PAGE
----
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Rishi Sunak's Leadership Faces Turbulence as Conservative Party Conference Unfolds

Wednesday, October 4, 2023 • Tamil Comments
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U.K. Prime Minister Rishi Sunak faces growing disunity within his Conservative government, setting the stage for radical factions to emerge as the party prepares for an upcoming General Election.

This internal discord, which Sunak aimed to quell when he assumed leadership last year, resurfaced at the annual Conservative Party Conference in Manchester, England. Key members of Parliament, including Liz Truss, Britain's shortest-serving prime minister, voiced their discontent with Sunak's leadership. Faction leaders even called for donors to withhold funds until significant reforms are enacted.

This rebellion comes as the Conservatives face tough competition from the leading Labour Party in opinion polls. The party infighting will likely overshadow Sunak's leadership in the run-up to the expected election next year.

Truss, known for her Reagan-esque policies and brief prime ministership, attracted attention at the conference by criticizing Sunak's policies and advocating for immediate tax cuts. Truss retains substantial support among party members, with at least 60 MPs joining her Conservative Growth Group, posing a potential threat to Sunak's governing ability.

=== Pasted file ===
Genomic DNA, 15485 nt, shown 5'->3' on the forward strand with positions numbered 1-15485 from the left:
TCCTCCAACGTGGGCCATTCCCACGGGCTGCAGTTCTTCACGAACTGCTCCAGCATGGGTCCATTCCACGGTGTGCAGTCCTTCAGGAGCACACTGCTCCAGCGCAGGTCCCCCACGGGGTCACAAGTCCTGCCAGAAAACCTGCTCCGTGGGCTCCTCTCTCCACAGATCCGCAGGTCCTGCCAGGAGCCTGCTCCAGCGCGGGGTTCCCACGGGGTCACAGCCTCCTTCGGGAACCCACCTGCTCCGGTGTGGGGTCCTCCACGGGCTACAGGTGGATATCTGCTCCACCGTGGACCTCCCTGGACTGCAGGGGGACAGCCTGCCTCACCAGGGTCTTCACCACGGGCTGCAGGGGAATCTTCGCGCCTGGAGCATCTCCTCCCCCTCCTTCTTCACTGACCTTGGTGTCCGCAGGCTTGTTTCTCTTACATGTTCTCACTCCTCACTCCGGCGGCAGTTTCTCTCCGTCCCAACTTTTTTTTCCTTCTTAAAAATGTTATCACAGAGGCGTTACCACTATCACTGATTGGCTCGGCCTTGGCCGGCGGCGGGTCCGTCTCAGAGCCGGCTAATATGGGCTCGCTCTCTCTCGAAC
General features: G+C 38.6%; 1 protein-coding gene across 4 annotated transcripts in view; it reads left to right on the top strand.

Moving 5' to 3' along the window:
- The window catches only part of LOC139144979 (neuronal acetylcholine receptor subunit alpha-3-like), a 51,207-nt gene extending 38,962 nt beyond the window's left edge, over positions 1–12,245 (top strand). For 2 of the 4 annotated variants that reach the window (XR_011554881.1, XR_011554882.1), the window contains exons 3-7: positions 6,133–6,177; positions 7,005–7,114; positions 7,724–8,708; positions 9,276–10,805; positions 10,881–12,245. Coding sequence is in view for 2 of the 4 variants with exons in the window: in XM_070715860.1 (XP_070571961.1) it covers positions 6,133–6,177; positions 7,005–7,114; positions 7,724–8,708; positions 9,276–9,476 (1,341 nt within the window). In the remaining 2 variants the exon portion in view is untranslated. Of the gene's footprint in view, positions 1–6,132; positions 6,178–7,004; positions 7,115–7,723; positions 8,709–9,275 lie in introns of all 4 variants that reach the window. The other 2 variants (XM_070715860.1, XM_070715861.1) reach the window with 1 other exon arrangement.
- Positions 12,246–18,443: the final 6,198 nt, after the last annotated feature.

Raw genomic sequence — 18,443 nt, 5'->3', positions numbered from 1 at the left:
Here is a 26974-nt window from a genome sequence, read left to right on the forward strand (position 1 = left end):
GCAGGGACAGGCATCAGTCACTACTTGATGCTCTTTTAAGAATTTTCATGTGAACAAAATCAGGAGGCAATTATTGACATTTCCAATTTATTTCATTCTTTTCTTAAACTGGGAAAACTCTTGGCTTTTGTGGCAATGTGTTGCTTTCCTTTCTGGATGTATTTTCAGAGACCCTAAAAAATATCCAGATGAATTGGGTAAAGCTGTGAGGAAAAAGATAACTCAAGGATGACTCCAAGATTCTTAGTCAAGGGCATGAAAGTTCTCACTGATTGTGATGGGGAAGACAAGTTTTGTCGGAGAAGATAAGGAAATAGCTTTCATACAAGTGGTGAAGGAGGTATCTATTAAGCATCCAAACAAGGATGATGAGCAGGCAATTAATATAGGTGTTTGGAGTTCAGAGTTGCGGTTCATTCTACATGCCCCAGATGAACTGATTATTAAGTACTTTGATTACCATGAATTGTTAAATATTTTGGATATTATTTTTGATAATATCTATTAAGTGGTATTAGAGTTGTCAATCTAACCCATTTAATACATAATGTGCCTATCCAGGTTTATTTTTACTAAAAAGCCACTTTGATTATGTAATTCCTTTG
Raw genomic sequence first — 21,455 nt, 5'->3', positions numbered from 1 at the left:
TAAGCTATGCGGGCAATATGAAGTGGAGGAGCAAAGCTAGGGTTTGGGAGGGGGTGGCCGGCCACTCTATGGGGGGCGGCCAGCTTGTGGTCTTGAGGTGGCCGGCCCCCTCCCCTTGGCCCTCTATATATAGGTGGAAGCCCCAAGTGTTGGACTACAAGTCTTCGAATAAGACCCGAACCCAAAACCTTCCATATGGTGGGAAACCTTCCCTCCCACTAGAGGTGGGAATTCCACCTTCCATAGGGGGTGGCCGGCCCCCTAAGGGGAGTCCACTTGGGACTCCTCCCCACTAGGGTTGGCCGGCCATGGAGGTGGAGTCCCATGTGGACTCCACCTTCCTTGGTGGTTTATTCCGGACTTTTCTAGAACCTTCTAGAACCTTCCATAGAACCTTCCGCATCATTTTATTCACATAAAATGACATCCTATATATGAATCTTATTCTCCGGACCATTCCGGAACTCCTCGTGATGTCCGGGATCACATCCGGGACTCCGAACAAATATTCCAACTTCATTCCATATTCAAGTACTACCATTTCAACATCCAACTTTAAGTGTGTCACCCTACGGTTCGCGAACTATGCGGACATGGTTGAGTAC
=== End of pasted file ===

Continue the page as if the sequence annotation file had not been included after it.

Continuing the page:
Former Home Secretary Priti Patel, among the rebel members, declared that the party was at a crossroads and accused Sunak of undermining their ability to govern.

This internal strife also aligns with public sentiment, with opinion polls showing Labour maintaining a 20-point lead over the Conservatives. High inflation, falling living standards, and ongoing industrial disputes have eroded the Conservative brand. Recent strikes by medical professionals and train workers further illustrate the growing discontent.

In his closing conference speech, Sunak is expected to outline new policies to regain support both from the electorate and within his party. However, the Conservatives face a significant challenge in reversing their struggling public image, with two-thirds of voters considering it time for a change and a substantial portion viewing Sunak as out of touch, according to IPSOS research.

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